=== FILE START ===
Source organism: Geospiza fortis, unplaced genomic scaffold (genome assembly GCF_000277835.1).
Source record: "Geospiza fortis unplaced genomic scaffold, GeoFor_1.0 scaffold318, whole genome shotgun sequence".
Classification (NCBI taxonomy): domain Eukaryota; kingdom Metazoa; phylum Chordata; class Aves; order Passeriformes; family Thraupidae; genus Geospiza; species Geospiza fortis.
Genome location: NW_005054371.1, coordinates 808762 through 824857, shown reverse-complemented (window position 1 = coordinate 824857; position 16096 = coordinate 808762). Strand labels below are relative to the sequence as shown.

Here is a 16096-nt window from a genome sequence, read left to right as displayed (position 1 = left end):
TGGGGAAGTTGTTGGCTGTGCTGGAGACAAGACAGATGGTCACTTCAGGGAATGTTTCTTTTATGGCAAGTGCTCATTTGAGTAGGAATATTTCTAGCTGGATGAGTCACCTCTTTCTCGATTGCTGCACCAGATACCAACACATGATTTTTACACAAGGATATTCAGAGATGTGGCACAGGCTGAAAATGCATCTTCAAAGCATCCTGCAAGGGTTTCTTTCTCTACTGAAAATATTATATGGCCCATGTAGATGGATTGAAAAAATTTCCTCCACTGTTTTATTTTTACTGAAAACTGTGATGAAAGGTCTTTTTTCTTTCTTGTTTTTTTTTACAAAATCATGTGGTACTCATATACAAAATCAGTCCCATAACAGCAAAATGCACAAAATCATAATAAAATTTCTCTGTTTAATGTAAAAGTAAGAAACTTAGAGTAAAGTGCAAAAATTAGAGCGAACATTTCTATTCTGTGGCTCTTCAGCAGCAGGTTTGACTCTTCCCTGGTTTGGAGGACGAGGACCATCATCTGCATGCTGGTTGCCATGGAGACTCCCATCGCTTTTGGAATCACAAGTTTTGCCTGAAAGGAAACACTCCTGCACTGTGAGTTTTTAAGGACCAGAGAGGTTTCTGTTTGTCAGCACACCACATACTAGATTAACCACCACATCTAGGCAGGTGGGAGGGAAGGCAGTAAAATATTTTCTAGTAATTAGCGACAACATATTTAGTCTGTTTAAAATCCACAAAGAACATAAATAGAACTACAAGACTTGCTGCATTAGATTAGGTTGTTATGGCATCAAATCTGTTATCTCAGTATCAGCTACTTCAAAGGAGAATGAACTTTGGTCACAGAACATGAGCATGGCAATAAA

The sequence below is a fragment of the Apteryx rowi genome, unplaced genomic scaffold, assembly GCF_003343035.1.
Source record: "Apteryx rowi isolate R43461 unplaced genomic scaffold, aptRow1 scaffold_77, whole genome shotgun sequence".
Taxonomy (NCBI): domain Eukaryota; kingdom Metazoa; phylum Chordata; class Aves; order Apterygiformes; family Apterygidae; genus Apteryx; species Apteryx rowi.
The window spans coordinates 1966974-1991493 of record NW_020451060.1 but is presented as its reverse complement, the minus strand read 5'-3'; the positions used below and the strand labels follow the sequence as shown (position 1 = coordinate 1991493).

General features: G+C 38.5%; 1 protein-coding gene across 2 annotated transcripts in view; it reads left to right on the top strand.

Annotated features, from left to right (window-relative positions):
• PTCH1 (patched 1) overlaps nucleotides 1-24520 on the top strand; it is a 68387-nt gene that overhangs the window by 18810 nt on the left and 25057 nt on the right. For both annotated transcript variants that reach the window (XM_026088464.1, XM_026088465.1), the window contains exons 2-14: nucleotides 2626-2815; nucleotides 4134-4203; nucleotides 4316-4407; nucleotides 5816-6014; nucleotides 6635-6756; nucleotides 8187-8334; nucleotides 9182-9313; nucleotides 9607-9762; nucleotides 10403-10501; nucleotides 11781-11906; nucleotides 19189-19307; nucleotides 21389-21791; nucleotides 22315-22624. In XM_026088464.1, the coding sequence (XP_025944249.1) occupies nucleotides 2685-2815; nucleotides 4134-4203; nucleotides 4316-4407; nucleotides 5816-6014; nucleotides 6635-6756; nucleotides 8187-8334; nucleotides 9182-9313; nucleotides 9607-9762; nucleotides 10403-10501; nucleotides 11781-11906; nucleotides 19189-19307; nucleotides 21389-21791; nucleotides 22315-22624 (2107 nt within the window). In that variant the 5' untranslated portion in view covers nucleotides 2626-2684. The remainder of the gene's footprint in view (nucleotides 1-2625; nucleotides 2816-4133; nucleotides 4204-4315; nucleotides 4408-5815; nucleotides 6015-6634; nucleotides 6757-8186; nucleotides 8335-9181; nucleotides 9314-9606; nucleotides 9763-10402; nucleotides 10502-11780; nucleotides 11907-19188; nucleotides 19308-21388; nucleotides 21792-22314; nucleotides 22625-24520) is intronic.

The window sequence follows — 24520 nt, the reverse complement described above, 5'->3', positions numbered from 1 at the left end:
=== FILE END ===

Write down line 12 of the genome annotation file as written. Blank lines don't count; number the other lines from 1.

Annotated features, from left to right (window-relative positions):